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Camp Battles: No. 2 Wide Receiver

We continue our look at camp battles by taking a look at the No. 2 wide receiver position.

Andy Lyons

A.J. Green is set as the team's No. 1 receiver now and for as long as he's wearing a Bengals uniform, which is hopefully a very long time. Where there are some question marks, though, is at the No. 2 wide receiver position. There is a large pool of talented receivers, but there hasn't been a single receiver to step up to play opposite of Green.

Last year the job seemed to become Mohamed Sanu's but after suffering a season-ending injury, it was Marvin Jones that stepped up.

There's a decent chance that offensive coordinator Jay Gruden won't really run with a true No. 2 receiver and move wide receivers and tight ends, including Green, all over the place to create mismatches. However, for the purposes of this article, we're going to pick out a second receiver for the team.

Most Likely:

Mohamed Sanu:

Sanu finished the 2012 season with 16 receptions for 154 yards and four touchdowns. While that doesn't sound like a lot, those four touchdowns came in a three-game stretch from Week 10 through Week 12. Just when he was really coming on strong, he suffered a season-ending injury, which he is fully recovered from now. Sanu isn't going to burn many cornerbacks deep, but he's a big, strong receiver and can catch passes across the middle and in traffic.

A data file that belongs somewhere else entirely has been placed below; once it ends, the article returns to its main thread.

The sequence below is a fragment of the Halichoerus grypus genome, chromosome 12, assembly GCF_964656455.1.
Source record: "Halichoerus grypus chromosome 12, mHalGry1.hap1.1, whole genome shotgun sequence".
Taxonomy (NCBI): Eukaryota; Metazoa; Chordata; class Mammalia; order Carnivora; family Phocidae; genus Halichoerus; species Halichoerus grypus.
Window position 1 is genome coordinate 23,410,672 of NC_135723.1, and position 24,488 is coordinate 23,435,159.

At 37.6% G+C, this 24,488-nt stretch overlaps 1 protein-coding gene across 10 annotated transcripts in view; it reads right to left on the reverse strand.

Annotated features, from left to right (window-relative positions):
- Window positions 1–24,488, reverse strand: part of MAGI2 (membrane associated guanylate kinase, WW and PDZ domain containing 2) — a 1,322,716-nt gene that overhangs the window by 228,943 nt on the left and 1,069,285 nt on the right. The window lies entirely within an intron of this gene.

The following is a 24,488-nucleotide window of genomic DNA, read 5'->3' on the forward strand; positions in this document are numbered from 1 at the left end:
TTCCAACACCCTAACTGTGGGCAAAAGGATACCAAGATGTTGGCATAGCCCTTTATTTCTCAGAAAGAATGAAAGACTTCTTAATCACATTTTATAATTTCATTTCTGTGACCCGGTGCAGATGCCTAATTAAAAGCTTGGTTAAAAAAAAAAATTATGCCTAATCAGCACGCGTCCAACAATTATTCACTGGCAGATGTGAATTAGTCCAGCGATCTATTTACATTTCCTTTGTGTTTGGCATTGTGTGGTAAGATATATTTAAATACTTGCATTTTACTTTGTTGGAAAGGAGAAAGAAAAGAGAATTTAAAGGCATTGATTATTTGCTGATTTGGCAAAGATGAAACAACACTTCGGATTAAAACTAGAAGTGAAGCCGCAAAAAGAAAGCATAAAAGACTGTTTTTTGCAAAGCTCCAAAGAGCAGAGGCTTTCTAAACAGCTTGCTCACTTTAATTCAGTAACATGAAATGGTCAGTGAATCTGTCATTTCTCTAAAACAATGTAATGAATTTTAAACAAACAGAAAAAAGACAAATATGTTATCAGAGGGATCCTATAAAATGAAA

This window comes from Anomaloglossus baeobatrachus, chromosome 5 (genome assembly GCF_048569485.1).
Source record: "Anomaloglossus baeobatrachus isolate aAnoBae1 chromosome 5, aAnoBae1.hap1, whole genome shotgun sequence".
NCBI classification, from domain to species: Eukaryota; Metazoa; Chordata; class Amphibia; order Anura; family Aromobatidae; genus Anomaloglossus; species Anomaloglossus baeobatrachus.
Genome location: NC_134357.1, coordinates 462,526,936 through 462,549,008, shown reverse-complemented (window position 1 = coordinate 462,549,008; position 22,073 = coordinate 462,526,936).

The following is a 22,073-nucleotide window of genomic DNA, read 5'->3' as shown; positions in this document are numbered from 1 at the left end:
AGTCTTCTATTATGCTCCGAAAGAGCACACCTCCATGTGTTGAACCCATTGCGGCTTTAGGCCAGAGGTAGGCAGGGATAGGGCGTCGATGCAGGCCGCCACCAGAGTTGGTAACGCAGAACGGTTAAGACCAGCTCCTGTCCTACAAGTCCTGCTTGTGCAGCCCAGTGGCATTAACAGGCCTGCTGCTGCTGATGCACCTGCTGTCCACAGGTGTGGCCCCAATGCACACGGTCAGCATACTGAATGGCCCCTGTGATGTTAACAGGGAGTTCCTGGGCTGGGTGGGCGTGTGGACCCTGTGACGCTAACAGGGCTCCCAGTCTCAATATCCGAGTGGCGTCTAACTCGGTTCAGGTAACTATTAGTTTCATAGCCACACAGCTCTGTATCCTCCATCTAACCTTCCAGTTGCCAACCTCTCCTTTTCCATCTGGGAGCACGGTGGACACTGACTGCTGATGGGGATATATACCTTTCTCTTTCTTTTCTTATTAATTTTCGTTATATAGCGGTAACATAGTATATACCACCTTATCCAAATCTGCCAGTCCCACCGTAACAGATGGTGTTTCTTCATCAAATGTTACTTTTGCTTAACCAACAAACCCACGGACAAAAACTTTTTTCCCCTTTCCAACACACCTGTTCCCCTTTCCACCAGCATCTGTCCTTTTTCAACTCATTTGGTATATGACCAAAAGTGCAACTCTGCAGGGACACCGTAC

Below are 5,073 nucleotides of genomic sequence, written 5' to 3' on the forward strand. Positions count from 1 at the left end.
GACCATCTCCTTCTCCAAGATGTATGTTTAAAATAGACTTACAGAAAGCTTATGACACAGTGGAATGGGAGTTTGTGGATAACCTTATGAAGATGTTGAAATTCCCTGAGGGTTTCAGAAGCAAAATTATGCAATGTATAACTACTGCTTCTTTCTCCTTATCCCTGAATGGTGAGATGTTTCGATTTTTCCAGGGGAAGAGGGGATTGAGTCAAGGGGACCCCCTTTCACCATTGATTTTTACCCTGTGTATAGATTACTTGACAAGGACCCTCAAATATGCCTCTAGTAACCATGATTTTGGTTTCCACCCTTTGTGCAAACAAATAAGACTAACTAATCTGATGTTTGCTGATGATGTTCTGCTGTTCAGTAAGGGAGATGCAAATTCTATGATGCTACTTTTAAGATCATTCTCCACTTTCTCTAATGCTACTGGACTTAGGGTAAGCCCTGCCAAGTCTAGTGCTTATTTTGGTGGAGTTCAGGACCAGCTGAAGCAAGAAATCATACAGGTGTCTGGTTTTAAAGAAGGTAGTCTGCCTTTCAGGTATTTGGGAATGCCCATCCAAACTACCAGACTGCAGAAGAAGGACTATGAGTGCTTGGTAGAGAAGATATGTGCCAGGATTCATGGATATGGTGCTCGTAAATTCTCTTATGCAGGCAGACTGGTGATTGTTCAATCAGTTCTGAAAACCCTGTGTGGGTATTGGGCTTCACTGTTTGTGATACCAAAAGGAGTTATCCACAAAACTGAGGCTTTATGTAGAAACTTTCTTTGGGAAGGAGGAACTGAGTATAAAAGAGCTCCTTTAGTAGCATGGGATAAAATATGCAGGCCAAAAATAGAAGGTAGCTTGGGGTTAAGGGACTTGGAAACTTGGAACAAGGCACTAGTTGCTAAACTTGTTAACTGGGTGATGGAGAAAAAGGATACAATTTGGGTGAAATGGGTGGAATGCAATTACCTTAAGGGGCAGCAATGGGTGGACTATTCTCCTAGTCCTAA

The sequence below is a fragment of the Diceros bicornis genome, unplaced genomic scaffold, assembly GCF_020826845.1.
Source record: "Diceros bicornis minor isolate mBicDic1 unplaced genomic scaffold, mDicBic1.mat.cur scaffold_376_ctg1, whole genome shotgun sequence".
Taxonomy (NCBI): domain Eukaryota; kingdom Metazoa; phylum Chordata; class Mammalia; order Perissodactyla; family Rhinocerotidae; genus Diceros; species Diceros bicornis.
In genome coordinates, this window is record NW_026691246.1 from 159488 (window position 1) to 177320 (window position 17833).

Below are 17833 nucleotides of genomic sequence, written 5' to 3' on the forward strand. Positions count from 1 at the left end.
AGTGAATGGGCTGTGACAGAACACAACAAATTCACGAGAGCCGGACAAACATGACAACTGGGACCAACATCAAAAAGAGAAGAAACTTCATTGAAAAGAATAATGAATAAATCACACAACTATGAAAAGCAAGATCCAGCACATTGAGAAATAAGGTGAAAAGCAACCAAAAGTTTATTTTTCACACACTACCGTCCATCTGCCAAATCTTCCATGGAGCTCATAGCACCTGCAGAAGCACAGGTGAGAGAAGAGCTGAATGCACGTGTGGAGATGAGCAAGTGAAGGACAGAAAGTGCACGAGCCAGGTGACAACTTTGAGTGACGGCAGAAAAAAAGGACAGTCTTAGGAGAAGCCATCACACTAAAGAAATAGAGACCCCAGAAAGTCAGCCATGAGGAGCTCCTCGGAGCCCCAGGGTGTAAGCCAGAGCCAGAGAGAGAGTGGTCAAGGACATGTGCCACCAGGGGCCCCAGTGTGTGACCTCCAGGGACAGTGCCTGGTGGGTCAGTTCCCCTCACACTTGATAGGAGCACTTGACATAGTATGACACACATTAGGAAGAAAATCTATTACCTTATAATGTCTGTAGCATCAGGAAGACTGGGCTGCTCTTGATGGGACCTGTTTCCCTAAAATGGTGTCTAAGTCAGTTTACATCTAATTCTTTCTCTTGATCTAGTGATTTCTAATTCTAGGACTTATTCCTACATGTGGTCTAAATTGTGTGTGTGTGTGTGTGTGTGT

Marvin Jones:

Jones is faster than Sanu and not much smaller. Of the two favorites to be named the No. 2 receiver, he's more of a deep threat and when Sanu went down with an injury in 2012, he did a good job stepping up. He finished the year with 18 catches for 201 yards and a touchdown. Jones is a little more explosive, but isn't likely as natural of a receiver as Sanu.

Andrew Hawkins:

Hawkins is one of the most exciting receivers to watch on the Bengals roster because of the havoc he can create in space when he gets the ball, but he's built more as a slot receiver than an outside receiver. He's extremely small, but makes up for it by being one of the shiftier receivers in the league. He's more for special plays made for him, like screens, than he is for being on the field for every offensive snap.

Brandon Tate:

Tate caught 13 passes for 211 yards and a touchdown in 2012 but lost playing time as a receiver to Sanu and Jones as time went on. He's likely going to be used more for special teams for his return ability than as a receiver if he makes the team.

Ryan Whalen:

Whalen is a talented receiver who works hard, runs good routes and has good hands, but he isn't a good enough athlete to take the team's No. 2 job away from the top contenders like Sanu and Jones. However, if he makes the team he will likely contribute on offense.

The Rest:

Cobi Hamilton, Tyrone Goard, Taveon Rogers, Roy Roundtree, Dane Sanzenbacher

The Bengals have a very talented group of receivers, but there's a very good chance that the real No. 2 receiver will be either Jermaine Gresham or Tyler Eifert. Those two tight ends can create so many mismatches that they could create a Rob Gronkowski - Aaron Hernandez situation.